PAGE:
FRANKFORT — An independent panel reviewing the deaths of abused or neglected children heard Monday about the "egregious" failures of Kentucky's child-protection system in the case of 3-year-old Alayna Adair of Christian County.
"If we had intervened according to the policies and practices of this department, I believe that we may have had an opportunity to ensure the safety of this child," state Community Based Services Commissioner Teresa James said after the meeting.
Gov. Steve Beshear appointed the 17-member panel, led by retired Franklin Circuit Judge Roger Crittenden, in July to review deaths and critical injuries from child abuse or neglect and make recommendations on how to improve Kentucky's child-protection system.
James told the panel there were "egregious" policy failures leading up to the July 2, 2011, death of Alayna.
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"This is an unfortunate case ... that I don't believe is indicative of the work we do across the state," James said after the meeting.
She did not name the child or her child-protection worker at Monday's meeting, but a spokeswoman for the Cabinet for Health and Family Services confirmed after the meeting that James was talking about Alayna.
Christian County Commonwealth's Attorney Lynn Pryor said Monday that child-protection worker Donna Currey, who resigned in October 2011, was indicted for tampering with public records in Alayna's case.
"There were some allegations of abuse. She included some things in her records that were not true," Pryor said.
Alayna died from brain trauma, and her father, Charles Timothy Morris, was charged with murder. He has pleaded not guilty and is scheduled to go to trial in September. Currey, who pleaded not guilty, has a May trial date.
After Alayna's death, the state took "aggressive and immediate" personnel action, James said Monday. She did not elaborate.
The Lexington Herald-Leader reported in November 2011 that Currey was assigned to investigate suspicious injuries involving Alayna three weeks before her death. An internal investigation found that Currey never saw Alayna and lied about investigating the previous complaint, the newspaper reported.
James said her department made changes on a regional and statewide basis as a result of Alayna's death in an attempt to prevent similar errors from happening again.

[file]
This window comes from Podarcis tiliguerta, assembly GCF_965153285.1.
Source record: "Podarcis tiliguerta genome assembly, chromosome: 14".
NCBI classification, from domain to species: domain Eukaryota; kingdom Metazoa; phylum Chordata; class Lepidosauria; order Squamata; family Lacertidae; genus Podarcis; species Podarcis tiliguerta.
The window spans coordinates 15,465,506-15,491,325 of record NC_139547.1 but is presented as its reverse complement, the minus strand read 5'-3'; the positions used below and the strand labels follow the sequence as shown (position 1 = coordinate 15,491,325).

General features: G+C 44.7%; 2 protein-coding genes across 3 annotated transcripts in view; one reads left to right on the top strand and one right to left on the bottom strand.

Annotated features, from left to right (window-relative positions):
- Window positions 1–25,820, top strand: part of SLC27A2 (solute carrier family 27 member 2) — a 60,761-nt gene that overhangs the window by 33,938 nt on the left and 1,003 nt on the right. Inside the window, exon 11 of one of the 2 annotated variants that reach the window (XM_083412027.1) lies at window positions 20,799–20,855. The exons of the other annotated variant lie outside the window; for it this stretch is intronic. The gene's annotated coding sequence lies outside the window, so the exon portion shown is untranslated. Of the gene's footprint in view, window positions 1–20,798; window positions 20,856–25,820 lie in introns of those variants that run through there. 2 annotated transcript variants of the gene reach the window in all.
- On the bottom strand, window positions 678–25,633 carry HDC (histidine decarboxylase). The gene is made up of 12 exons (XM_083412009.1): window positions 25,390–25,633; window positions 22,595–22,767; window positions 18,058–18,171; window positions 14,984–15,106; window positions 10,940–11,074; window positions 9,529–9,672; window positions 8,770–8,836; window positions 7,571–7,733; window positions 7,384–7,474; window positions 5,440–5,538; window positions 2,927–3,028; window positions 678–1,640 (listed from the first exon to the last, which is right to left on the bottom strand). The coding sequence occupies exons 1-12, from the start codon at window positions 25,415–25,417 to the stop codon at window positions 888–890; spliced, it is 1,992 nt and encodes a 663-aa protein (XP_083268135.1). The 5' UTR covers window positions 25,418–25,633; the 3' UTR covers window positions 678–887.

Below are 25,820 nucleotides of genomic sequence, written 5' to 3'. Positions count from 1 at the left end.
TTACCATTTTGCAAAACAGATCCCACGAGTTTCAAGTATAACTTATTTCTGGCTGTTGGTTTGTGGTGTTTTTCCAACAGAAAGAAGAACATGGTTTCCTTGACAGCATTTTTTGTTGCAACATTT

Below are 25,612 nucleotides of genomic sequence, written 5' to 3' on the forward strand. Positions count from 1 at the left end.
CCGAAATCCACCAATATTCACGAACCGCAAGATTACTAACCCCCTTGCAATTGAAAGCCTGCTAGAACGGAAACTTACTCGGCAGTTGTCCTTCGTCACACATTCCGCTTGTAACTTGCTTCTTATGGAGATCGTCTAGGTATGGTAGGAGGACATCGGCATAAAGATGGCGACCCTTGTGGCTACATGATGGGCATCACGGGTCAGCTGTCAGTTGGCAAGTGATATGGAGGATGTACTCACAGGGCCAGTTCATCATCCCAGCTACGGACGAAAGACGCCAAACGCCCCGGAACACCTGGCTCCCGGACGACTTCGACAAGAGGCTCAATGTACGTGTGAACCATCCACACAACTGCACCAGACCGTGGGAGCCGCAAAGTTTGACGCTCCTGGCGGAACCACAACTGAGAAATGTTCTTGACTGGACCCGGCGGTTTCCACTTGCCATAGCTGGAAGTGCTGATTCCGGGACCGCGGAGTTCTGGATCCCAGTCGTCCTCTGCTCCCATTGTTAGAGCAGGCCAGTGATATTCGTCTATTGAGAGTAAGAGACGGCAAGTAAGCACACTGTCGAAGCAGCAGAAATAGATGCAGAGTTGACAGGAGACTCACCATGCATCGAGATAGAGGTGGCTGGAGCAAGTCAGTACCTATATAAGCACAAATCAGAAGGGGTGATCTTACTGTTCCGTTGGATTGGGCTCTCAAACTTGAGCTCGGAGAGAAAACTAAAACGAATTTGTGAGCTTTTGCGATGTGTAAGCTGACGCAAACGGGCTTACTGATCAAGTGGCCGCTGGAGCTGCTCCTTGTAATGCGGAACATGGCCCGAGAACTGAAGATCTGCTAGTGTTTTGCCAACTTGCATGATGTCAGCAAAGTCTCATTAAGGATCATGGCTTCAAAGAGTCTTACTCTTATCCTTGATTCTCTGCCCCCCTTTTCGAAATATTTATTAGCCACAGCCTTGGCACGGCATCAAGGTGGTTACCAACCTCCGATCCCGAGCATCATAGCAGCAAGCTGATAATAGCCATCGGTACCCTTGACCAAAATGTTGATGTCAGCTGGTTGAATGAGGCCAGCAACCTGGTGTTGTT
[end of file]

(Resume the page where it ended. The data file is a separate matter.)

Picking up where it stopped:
The review panel has seen only heavily redacted files provided by the Cabinet for Health and Family Services, which oversees child-abuse cases. Beshear appointed the independent panel last year after the Herald-Leader and The Courier-Journal successfully sued the state to open records of children who have been killed or nearly killed as a result of abuse or neglect.
The newspapers and the state are engaged in a legal battle over what information may be removed from those case files. That lawsuit is pending before the Kentucky Supreme Court.
Panelists have said they need complete access to case files of social workers, which they would look at behind closed doors.
Toward that effort, the Senate has passed House Bill 290, which would let the panel see uncensored case files and allow it to ask for information from other agencies. The legislation would make Beshear's review panel permanent and extend its membership to 20 people.
The measure is expected to win approval in the House soon.
Crittenden said Monday that if the legislation passes, he expects the panel's makeup to be much the same. The current panel will meet again in May.
Based on the cases panel members have looked at, they determined Monday that physicians, judges and social workers could use more training.
Hardin Family Court Judge Brent Hall, a panel member, also said there should be more openness in family courts and in child protection records.
Until that happens and more information is made public, he said, lawmakers aren't going to have a sense of urgency to deal with the problem of child abuse and neglect.
"I'm suggesting that we open up family court," Hall said after the meeting. "I'm suggesting that the dependency, neglect and abuse cases that we deal with on a regular basis be open to public and press scrutiny so that the things we do are transparent."